The three ways you mention for copying arrays, the `do`

loop, `b(1:n) = a(1:n)`

and `b = a`

, are all equivalent; they copy the contents of the array `a`

into the array `b`

. `a`

and `b`

are simply arrays, not fancy pointers or anything and so the assignment `a = b`

is basically the same as the mathematical expression. There is no magic with references going on (that the user needs to know about), which is why Fortran is a pretty straight forward language to learn. You can have pointer arrays in Fortran, but this is a whole other issue.

M Metcalf and J Reid's *Fortran 90/95 explained* is always a good reference for consulting on Fortran language features. From page 48:

**3.11 Array assignment**

By intrinsic assignment, an array expression may be assigned to an array variable of the same shape, which is interpreted as if each element of the expression were assigned to the corresponding element of the variable. For example, with the declarations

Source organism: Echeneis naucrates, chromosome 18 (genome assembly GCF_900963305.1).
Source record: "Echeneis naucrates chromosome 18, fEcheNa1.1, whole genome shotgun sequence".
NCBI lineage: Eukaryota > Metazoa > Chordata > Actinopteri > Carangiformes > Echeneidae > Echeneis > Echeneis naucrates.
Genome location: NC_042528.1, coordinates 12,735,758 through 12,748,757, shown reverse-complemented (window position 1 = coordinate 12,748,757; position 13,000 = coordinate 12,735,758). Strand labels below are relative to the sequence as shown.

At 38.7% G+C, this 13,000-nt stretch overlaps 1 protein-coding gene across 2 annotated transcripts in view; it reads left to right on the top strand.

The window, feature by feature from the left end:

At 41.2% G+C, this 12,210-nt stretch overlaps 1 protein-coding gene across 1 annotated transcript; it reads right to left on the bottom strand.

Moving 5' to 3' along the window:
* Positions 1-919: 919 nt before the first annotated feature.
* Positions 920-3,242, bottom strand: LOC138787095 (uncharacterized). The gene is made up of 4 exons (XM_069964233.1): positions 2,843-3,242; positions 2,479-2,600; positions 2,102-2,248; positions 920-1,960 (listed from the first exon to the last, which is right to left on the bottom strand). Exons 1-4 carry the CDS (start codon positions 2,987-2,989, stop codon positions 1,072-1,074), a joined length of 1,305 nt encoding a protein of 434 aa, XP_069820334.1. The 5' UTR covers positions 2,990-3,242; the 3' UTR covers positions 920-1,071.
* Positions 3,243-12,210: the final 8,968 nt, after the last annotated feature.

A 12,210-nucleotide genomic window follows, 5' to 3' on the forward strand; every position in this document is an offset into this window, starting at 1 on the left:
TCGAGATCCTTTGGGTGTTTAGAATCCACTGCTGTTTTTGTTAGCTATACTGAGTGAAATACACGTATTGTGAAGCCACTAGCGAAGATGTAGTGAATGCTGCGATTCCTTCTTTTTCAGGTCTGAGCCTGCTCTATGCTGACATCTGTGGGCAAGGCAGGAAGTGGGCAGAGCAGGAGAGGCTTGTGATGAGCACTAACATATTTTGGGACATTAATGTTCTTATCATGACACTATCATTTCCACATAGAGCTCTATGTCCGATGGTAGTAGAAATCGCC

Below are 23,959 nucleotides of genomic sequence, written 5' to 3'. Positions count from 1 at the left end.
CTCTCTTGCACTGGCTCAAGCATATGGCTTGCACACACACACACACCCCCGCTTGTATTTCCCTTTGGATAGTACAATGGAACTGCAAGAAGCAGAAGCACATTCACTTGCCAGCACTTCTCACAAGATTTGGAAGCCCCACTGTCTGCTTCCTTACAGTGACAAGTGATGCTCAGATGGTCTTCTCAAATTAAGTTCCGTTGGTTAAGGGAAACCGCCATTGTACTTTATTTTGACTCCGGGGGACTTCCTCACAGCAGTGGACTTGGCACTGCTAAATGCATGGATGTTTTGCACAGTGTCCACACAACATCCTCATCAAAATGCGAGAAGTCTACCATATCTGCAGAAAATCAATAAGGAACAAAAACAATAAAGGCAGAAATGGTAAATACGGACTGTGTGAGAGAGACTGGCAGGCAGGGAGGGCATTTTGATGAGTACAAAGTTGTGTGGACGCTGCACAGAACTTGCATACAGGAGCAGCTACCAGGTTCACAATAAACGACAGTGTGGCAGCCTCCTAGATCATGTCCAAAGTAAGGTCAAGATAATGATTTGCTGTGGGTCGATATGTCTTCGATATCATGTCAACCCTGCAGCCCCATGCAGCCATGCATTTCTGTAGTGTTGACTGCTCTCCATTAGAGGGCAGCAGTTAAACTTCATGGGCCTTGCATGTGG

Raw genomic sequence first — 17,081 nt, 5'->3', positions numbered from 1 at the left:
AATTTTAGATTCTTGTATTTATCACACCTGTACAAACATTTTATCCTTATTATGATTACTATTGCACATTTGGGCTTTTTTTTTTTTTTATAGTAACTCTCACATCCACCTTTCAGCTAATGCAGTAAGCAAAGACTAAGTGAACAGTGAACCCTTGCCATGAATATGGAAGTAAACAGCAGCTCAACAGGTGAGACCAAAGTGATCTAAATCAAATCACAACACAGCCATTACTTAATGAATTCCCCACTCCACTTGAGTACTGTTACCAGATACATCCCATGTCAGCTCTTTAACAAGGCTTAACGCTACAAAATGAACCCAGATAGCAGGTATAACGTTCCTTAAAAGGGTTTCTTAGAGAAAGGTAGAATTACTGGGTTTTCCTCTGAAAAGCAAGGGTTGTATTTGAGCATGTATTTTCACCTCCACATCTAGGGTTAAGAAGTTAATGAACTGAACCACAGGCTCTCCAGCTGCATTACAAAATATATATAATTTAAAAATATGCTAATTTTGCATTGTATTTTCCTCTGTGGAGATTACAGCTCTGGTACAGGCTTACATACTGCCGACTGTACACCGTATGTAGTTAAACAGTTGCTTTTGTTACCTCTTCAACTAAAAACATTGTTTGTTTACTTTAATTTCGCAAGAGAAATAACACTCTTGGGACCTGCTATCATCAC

```
real, dimension(10, 20) :: a
```

The assignment

```
a = a + 1.0
```

replaces `a(i,j)`

by `a(i,j) + 1.0`

for `i=1,2..,10`

and `j=1,2,..,20`

.

Also note that *a scalar expression may be assigned to an array, in which case the saclar value is broadcast to all the array elements*.

In terms of how this is all actually implemented, which is what I think you are driving at with your question, this is completely unspecified by the Fortran standard. This sort of thing is left unspecified to allow compiler writers to do whatever optimisations they feel like. For example, in the assignment `a = b`

, the order in which the elements of `b`

are copied into `a`

is unspecified by the standard, so different compilers could do this in different ways. All that you need to know is that for this question is that, provided `a`

and `b`

are not pointers, then `a`

and `b`

are distinct arrays and that changing an element of one does not change the corresponding element of the other. So it a sense, `a=b`

is a "deep copy" and you can think of this as copying all items in `b`

to the memory location of `a`

.